Which goes a long way toward explaining why Einar felt alone and unsure about everything, and I wonder if he had more options, like living part-time as a woman, or existing somewhere in the space in-between genders, if he could have ever found solace.  I still have a ton of questions, some medical and some social, but I'm willing to table the discussion for now.  Sorry if I offended anyone with my rambling thoughts, but at least I've been open and honest about them. 

Also starring Eddie Redmayne (last seen in "The Theory of Everything"), Matthias Schoenaerts, Ben Whishaw (last heard in "Paddington"), Amber Heard (last seen in "Zombieland"), Sebastian Koch (last seen in "A Good Day to Die Hard"), Pip Torrens (last seen in "Anna Karenina"), Emerald Fennell (ditto), Nicholas Woodeson (last seen in "Mr. Turner"), Adrian Schiller, Henry Pettigrew.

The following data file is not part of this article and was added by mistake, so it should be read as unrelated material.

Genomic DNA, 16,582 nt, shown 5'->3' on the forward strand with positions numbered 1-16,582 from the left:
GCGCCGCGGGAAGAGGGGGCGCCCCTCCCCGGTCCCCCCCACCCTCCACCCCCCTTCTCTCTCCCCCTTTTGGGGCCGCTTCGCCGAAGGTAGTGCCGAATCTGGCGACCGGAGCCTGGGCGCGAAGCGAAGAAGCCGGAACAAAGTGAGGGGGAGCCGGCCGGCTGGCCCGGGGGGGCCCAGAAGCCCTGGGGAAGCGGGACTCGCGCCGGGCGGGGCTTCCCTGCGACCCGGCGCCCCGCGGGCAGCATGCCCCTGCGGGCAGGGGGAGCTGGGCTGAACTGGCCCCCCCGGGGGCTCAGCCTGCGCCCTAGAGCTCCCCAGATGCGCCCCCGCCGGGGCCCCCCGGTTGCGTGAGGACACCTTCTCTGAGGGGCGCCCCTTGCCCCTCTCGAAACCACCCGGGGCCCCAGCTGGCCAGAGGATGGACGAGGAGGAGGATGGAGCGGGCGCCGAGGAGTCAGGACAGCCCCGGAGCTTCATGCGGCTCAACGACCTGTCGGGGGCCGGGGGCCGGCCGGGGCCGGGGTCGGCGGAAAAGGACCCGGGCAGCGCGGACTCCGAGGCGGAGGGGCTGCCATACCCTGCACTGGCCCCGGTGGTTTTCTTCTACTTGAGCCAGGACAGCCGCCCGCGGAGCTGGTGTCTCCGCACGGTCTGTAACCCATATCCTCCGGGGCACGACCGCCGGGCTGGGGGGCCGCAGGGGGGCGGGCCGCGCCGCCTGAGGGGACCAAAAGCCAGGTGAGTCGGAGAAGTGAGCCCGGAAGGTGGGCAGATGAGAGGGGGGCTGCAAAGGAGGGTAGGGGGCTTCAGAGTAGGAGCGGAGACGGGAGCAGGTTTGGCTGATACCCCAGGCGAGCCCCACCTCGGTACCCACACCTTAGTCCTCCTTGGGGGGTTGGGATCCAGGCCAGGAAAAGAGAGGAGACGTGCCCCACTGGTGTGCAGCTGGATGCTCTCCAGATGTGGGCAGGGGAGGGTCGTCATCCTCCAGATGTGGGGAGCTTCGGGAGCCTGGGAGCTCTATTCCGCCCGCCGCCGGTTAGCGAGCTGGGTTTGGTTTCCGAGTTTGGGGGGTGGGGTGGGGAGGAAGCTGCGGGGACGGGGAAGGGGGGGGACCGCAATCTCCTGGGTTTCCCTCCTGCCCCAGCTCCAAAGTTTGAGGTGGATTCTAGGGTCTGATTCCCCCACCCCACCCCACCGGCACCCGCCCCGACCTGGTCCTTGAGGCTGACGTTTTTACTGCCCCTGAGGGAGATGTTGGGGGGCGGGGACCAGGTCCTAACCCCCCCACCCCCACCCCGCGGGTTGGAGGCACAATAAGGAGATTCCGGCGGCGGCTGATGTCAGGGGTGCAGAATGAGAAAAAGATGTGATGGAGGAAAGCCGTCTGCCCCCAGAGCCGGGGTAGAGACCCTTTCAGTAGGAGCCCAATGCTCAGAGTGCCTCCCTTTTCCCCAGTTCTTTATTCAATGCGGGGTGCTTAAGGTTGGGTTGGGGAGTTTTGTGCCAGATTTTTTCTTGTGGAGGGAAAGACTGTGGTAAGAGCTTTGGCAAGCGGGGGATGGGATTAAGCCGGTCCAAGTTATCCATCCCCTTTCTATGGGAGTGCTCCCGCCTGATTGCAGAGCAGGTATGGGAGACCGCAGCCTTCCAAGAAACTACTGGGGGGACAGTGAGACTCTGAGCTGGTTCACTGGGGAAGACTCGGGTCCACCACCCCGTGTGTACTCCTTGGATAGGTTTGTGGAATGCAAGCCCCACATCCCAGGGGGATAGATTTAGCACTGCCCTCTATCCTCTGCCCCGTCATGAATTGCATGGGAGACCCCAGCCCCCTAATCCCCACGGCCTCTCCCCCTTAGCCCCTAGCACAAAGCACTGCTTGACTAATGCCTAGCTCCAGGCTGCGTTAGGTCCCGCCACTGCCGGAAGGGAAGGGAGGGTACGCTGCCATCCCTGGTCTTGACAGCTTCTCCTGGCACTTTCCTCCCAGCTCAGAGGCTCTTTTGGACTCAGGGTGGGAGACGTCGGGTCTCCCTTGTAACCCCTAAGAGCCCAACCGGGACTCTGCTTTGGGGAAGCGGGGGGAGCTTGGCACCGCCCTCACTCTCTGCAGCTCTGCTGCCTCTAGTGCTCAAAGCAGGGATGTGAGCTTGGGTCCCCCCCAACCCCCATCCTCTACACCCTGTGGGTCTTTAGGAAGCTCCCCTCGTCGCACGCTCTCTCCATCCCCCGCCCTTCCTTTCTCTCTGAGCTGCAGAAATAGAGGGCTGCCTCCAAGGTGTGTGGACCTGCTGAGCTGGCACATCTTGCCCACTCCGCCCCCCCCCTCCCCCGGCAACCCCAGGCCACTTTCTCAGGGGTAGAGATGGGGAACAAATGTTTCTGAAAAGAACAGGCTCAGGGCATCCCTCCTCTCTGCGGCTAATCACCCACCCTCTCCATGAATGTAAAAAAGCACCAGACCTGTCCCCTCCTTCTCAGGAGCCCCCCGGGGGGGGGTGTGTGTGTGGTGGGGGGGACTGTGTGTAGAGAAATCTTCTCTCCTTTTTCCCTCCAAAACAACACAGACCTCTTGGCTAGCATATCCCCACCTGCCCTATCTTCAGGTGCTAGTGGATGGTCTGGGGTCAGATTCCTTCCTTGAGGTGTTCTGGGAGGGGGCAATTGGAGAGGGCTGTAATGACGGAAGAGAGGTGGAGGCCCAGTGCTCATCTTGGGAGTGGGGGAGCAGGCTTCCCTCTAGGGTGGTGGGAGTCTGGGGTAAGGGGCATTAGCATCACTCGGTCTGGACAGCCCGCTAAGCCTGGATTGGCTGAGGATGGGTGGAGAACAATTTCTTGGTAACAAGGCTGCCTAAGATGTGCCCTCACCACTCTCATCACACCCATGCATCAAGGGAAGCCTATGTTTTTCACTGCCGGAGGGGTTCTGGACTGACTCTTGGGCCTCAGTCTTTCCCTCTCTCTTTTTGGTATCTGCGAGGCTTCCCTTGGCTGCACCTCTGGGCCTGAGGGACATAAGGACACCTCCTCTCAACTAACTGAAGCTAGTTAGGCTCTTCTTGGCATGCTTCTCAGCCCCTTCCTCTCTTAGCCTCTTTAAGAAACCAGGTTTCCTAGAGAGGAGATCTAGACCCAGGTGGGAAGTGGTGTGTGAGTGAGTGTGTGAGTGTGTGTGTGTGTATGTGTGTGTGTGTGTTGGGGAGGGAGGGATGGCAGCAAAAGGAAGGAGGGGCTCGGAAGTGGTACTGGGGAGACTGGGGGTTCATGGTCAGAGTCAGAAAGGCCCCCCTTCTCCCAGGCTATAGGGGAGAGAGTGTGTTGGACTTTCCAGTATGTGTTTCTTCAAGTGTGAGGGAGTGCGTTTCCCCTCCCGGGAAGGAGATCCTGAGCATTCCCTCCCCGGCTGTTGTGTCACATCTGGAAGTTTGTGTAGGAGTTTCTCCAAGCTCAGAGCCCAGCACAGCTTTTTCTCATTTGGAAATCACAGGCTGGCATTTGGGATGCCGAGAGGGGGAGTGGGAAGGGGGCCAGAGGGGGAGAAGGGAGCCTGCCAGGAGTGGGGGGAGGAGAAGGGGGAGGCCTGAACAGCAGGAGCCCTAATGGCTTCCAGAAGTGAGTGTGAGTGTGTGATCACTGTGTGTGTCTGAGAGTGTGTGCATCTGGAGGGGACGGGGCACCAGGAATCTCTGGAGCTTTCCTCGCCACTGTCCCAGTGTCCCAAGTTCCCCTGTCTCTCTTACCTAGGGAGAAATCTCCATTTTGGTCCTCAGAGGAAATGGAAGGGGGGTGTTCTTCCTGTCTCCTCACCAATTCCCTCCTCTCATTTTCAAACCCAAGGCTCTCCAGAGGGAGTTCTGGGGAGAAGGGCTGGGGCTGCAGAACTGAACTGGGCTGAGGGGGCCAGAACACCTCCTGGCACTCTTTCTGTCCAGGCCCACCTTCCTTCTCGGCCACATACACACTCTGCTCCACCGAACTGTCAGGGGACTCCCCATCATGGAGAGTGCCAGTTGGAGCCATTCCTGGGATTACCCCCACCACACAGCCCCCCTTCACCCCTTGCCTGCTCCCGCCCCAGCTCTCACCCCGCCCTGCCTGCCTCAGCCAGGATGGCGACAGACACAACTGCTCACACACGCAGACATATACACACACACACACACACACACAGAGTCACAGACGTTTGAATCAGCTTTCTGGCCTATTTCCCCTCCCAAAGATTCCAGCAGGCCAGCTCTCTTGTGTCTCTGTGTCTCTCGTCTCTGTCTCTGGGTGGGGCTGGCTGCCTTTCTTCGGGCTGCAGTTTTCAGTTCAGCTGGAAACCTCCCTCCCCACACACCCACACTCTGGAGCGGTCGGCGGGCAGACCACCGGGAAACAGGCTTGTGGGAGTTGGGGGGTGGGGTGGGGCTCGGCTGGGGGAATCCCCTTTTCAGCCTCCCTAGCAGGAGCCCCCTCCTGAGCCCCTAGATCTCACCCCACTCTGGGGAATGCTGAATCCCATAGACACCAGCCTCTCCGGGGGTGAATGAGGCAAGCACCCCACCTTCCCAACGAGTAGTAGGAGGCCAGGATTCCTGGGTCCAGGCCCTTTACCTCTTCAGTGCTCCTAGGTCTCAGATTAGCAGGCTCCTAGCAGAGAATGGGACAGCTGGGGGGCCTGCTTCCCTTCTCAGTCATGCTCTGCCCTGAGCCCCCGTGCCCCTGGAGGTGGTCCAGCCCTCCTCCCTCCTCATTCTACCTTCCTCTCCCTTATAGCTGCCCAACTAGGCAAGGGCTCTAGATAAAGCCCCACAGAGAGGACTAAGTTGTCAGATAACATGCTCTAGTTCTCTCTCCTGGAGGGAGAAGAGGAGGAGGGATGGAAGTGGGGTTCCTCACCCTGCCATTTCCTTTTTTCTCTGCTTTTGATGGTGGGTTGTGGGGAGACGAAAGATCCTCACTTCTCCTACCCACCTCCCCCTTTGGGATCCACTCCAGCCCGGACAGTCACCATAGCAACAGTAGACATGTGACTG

RATING: 4 out of 10 nosebleeds

Friday, September 16, 2016

The Man From U.N.C.L.E.

Year 8, Day 260 - 9/16/16 - Movie #2,452

BEFORE: Henry Cavill carries over from "The Count of Monte Cristo", which was one of the last little pieces to fall into place to make the rest of this chain possible.  Once I realized I could get here, it was just a short jump to the new James Bond film, which I'll get to in a couple days.  

Huh, I didn't even realize this, but Napoleon (the Emperor) appeared as a character in "The Count of Monte Cristo", and tonight's film is about another Napoleon, Napoleon Solo.  

THE PLOT: In the early 1960s, CIA agent Napoleon Solo and KGB operative Illya Kuryakin participate in a joint mission against a mysterious criminal organization, which is working to proliferate nuclear weapons.